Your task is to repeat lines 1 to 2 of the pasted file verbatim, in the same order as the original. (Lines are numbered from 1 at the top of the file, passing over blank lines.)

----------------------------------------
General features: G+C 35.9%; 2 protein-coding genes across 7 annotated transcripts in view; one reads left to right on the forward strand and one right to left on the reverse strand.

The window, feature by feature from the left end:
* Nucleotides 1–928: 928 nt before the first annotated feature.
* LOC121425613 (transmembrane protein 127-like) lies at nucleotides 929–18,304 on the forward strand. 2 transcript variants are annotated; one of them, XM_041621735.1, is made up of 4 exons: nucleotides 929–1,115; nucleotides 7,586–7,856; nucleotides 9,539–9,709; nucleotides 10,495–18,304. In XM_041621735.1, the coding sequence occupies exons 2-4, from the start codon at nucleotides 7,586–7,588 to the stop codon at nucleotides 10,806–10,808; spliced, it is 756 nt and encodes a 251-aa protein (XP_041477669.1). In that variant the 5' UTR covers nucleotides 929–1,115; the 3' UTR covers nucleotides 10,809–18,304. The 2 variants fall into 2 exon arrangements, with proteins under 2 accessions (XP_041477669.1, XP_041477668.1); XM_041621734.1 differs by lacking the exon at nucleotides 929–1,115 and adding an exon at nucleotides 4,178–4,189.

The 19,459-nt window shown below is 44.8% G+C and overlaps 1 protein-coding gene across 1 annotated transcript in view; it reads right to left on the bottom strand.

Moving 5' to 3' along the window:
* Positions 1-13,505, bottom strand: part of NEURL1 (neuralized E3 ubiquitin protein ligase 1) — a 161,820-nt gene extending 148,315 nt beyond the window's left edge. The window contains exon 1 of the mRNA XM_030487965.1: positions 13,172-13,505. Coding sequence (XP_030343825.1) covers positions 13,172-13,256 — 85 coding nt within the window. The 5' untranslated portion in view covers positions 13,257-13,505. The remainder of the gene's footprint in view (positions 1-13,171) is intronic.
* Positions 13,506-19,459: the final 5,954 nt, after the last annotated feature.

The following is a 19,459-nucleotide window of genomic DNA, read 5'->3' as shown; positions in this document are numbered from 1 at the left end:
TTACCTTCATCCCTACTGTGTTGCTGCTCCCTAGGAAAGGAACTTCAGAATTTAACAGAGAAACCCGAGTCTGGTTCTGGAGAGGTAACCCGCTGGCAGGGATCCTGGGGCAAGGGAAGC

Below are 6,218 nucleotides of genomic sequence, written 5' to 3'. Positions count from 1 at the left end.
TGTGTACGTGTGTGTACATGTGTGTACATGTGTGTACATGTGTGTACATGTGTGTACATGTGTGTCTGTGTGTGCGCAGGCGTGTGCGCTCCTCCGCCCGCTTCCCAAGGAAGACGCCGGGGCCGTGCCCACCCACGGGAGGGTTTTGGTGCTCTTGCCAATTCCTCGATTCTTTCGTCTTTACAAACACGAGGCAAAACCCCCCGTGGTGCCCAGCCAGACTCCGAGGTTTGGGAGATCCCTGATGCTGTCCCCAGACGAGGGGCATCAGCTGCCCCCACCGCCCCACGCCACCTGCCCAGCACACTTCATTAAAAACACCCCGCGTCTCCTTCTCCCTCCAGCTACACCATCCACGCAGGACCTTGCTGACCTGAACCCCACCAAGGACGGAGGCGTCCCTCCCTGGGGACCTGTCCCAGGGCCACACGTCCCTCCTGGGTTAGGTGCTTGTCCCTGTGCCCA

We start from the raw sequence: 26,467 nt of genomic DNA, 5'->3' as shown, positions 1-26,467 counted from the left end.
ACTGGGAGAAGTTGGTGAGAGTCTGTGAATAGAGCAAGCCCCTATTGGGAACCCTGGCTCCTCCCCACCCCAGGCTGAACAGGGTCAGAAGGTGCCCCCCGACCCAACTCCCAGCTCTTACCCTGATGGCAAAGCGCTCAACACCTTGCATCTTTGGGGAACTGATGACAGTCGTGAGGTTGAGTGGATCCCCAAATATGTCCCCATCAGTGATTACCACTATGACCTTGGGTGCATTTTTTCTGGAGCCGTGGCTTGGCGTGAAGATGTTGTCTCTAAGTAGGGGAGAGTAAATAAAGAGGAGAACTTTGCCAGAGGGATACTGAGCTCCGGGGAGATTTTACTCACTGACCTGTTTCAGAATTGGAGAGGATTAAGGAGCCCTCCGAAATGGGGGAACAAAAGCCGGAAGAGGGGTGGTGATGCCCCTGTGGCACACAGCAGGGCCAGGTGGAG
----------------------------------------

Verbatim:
General features: G+C 35.9%; 2 protein-coding genes across 7 annotated transcripts in view; one reads left to right on the forward strand and one right to left on the reverse strand.

The window, feature by feature from the left end: